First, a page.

First the big girl news: I applied for my first adult job yesterday! I had to write a cover letter and everything. I revamped my CV into a resume (more challenging than you’d think, when you’ve been total CV-oriented for the last six years), got some references, and put in for a job where I’ll be able to stay at my current barn for at least a little while. Boom! Being an adult.
Now, lesson recap!
Had a great pre-show lesson Thursday morning, with yet another crazy twisty indoor course. Show is on Sunday starting at 8 AM, and our barn is just doing jumper classes. I’m going to start at 2’3″ and do 2’6″ and move up to 2’9″ if we’re feeling good. Which, after today, seems likely.
We started with a red vertical, which I’m so glad I can trust Murray to take at an angle because it was off a tough turn and I saw some rough rides to it in earlier lessons this week. Rolled back to the sharkstooth and bending line in 7-8 to another vertical. Another rollback to a one-stride, then all the way around the arena to the fan oxer and a normal oxer 6 strides later.
Murray was, of course, extremely honest, and very careful. Out of many deep spots, he took down only one rail, and that one was actually with his hind end when I sat too soon. I was still a little bit all over the place, but Alana put up my stirrups so that I could sink down into my ankles better and use my knee angle more appropriately. This helped a bit, but I think the biggest part of me feeling “all over the place” has been that my form has deteriorated. Previously, I had a really solid not-quite-half-seat where my heels were at the girth and my seat just barely brushed the saddle with each canter stride. Now, when I try to approximate this seat my heels are a few inches back from the girth and I can get a little heavy in the saddle. I obviously just need to practice this more. Murray used to keep my honest by bolting and running out if I didn’t half this perfect half-half-seat, but now he’s honest enough that he’ll go even without. Curse, you amazing pony! I was also throwing my upper body over the jumps too readily, a problem that always seems to rear its ugly head when we move up.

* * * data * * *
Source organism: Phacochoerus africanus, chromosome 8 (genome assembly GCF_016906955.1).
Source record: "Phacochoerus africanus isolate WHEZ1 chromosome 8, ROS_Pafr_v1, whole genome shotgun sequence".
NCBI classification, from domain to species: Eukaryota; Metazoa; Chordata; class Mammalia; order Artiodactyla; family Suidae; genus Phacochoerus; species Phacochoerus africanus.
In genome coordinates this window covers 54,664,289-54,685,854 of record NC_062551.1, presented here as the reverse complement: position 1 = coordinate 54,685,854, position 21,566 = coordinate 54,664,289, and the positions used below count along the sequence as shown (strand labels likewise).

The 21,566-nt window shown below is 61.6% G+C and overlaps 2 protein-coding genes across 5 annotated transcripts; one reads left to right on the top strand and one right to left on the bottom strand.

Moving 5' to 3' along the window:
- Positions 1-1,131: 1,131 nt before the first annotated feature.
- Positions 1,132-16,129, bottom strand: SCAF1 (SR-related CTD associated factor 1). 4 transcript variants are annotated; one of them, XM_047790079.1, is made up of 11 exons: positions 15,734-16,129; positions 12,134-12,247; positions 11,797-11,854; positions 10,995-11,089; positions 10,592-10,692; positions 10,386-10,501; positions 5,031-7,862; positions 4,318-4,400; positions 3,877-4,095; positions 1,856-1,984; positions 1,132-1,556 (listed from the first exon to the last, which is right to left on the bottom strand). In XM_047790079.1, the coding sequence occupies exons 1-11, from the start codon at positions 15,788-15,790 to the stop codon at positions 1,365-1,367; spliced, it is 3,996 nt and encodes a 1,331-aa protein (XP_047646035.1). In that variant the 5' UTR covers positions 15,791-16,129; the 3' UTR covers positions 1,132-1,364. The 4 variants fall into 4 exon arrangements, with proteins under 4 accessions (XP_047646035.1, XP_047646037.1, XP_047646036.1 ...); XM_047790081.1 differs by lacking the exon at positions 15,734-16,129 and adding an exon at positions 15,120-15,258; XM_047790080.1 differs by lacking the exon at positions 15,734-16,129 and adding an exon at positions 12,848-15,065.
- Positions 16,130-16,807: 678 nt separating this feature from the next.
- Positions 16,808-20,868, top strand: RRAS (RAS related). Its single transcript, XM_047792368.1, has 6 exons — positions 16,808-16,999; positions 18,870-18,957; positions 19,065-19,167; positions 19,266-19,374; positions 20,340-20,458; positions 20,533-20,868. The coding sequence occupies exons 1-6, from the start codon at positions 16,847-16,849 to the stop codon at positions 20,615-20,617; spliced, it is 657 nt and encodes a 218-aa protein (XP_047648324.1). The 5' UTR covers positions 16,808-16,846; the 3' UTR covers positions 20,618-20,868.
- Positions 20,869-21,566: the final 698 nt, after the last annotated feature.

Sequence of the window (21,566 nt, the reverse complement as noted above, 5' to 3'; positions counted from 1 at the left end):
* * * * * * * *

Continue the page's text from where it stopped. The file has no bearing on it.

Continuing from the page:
Here’s a video, not my best riding. Honestly, should really ride better at these heights (3’3″ on the fan and oxer), so I’m working on it.
Despite my whining, there was a lot to like about this lesson. First of all, Murray jumps big and is totally honest and takes it all — long spots, deep spots, whatever. We got rid of the seemingly “decreasing” step that I felt last week, and everything came to us in stride, even when we did take deep spots. We only had one refusal, which was my fault, and otherwise I managed to stay out of his way. Murray was uphill, forward, and responsive, and we took the twisty, turny course really well. We also practiced including a jump-off course! I’ve never ridden a jump-off, so I had no idea what to expect. After my first round at 2’6″ I asked Alana for a jump-off and we threw together five more jumps that I managed to navigate to without losing any impulsion or attention from Murray.
It was also a fantastic lesson for confidence building — I love jumping big before a show. Knowing that we can course 3′ and jump 3’3″ with room to spare really makes me feel good for our anticipated classes.
Moving forward, here’s what I will be working on with Murray and myself:
– slow my upper body and separate my arms from my upper body (i.e. autorelease without throwing myself at the jumps)
– sink deep into my heels and keep them at the girth
– set Murray up for the jumps and let him move to them
– grids and poles